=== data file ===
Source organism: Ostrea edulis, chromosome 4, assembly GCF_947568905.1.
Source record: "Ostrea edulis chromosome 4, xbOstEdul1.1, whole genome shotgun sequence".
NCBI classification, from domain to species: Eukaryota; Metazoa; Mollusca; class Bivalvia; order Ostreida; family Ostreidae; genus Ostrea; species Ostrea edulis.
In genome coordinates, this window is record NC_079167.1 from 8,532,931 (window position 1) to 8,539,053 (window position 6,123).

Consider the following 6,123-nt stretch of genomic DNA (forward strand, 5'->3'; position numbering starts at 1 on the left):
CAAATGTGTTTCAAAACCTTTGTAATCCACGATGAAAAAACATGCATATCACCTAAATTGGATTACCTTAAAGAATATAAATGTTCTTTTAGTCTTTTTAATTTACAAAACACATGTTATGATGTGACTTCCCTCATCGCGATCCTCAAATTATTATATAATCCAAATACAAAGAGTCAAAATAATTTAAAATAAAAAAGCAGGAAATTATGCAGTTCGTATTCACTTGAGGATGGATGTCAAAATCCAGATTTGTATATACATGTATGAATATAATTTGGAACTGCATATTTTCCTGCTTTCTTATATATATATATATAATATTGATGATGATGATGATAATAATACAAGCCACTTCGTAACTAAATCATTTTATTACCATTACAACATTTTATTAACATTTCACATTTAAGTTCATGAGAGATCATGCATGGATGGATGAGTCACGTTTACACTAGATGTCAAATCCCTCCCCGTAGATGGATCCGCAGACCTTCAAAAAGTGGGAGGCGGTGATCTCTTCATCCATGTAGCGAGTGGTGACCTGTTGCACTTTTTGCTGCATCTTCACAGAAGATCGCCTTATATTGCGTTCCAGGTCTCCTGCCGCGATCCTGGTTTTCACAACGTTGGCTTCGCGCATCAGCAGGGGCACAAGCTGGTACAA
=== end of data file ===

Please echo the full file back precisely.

Source organism: Ostrea edulis, chromosome 4, assembly GCF_947568905.1.
Source record: "Ostrea edulis chromosome 4, xbOstEdul1.1, whole genome shotgun sequence".
NCBI classification, from domain to species: Eukaryota; Metazoa; Mollusca; class Bivalvia; order Ostreida; family Ostreidae; genus Ostrea; species Ostrea edulis.
In genome coordinates, this window is record NC_079167.1 from 8,532,931 (window position 1) to 8,539,053 (window position 6,123).

Consider the following 6,123-nt stretch of genomic DNA (forward strand, 5'->3'; position numbering starts at 1 on the left):
CAAATGTGTTTCAAAACCTTTGTAATCCACGATGAAAAAACATGCATATCACCTAAATTGGATTACCTTAAAGAATATAAATGTTCTTTTAGTCTTTTTAATTTACAAAACACATGTTATGATGTGACTTCCCTCATCGCGATCCTCAAATTATTATATAATCCAAATACAAAGAGTCAAAATAATTTAAAATAAAAAAGCAGGAAATTATGCAGTTCGTATTCACTTGAGGATGGATGTCAAAATCCAGATTTGTATATACATGTATGAATATAATTTGGAACTGCATATTTTCCTGCTTTCTTATATATATATATATAATATTGATGATGATGATGATAATAATACAAGCCACTTCGTAACTAAATCATTTTATTACCATTACAACATTTTATTAACATTTCACATTTAAGTTCATGAGAGATCATGCATGGATGGATGAGTCACGTTTACACTAGATGTCAAATCCCTCCCCGTAGATGGATCCGCAGACCTTCAAAAAGTGGGAGGCGGTGATCTCTTCATCCATGTAGCGAGTGGTGACCTGTTGCACTTTTTGCTGCATCTTCACAGAAGATCGCCTTATATTGCGTTCCAGGTCTCCTGCCGCGATCCTGGTTTTCACAACGTTGGCTTCGCGCATCAGCAGGGGCACAAGCTGGTACAA